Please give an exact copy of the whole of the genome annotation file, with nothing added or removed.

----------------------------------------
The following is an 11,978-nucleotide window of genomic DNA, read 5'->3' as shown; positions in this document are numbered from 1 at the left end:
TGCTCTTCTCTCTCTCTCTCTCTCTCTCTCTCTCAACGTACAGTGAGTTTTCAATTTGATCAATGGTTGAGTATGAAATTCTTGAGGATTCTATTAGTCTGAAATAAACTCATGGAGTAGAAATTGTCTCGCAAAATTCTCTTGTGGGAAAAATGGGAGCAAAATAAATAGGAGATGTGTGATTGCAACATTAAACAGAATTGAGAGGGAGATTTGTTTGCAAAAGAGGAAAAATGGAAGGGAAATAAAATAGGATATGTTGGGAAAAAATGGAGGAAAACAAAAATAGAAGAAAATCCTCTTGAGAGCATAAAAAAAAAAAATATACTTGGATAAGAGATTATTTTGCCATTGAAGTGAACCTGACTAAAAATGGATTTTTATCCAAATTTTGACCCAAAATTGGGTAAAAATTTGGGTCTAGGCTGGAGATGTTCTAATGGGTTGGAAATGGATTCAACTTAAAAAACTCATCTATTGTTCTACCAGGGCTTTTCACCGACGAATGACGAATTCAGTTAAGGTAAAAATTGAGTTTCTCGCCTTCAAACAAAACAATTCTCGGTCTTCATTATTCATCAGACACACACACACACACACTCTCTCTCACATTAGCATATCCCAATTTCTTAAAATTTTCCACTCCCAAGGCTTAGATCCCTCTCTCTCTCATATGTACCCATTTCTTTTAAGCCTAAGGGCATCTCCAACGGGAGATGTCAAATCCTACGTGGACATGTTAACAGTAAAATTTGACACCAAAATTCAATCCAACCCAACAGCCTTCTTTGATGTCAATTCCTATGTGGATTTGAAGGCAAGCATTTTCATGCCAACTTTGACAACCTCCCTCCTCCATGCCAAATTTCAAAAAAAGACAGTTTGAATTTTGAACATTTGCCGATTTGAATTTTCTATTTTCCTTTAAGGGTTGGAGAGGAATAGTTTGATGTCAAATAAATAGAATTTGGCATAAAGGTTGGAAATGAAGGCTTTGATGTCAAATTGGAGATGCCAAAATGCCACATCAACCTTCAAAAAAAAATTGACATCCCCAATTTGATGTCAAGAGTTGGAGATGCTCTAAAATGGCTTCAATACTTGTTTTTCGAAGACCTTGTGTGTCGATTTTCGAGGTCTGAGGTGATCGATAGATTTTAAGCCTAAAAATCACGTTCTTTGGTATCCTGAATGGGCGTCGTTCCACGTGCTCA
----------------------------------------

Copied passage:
The following is an 11,978-nucleotide window of genomic DNA, read 5'->3' as shown; positions in this document are numbered from 1 at the left end:
TGCTCTTCTCTCTCTCTCTCTCTCTCTCTCTCTCAACGTACAGTGAGTTTTCAATTTGATCAATGGTTGAGTATGAAATTCTTGAGGATTCTATTAGTCTGAAATAAACTCATGGAGTAGAAATTGTCTCGCAAAATTCTCTTGTGGGAAAAATGGGAGCAAAATAAATAGGAGATGTGTGATTGCAACATTAAACAGAATTGAGAGGGAGATTTGTTTGCAAAAGAGGAAAAATGGAAGGGAAATAAAATAGGATATGTTGGGAAAAAATGGAGGAAAACAAAAATAGAAGAAAATCCTCTTGAGAGCATAAAAAAAAAAAATATACTTGGATAAGAGATTATTTTGCCATTGAAGTGAACCTGACTAAAAATGGATTTTTATCCAAATTTTGACCCAAAATTGGGTAAAAATTTGGGTCTAGGCTGGAGATGTTCTAATGGGTTGGAAATGGATTCAACTTAAAAAACTCATCTATTGTTCTACCAGGGCTTTTCACCGACGAATGACGAATTCAGTTAAGGTAAAAATTGAGTTTCTCGCCTTCAAACAAAACAATTCTCGGTCTTCATTATTCATCAGACACACACACACACACACTCTCTCTCACATTAGCATATCCCAATTTCTTAAAATTTTCCACTCCCAAGGCTTAGATCCCTCTCTCTCTCATATGTACCCATTTCTTTTAAGCCTAAGGGCATCTCCAACGGGAGATGTCAAATCCTACGTGGACATGTTAACAGTAAAATTTGACACCAAAATTCAATCCAACCCAACAGCCTTCTTTGATGTCAATTCCTATGTGGATTTGAAGGCAAGCATTTTCATGCCAACTTTGACAACCTCCCTCCTCCATGCCAAATTTCAAAAAAAGACAGTTTGAATTTTGAACATTTGCCGATTTGAATTTTCTATTTTCCTTTAAGGGTTGGAGAGGAATAGTTTGATGTCAAATAAATAGAATTTGGCATAAAGGTTGGAAATGAAGGCTTTGATGTCAAATTGGAGATGCCAAAATGCCACATCAACCTTCAAAAAAAAATTGACATCCCCAATTTGATGTCAAGAGTTGGAGATGCTCTAAAATGGCTTCAATACTTGTTTTTCGAAGACCTTGTGTGTCGATTTTCGAGGTCTGAGGTGATCGATAGATTTTAAGCCTAAAAATCACGTTCTTTGGTATCCTGAATGGGCGTCGTTCCACGTGCTCA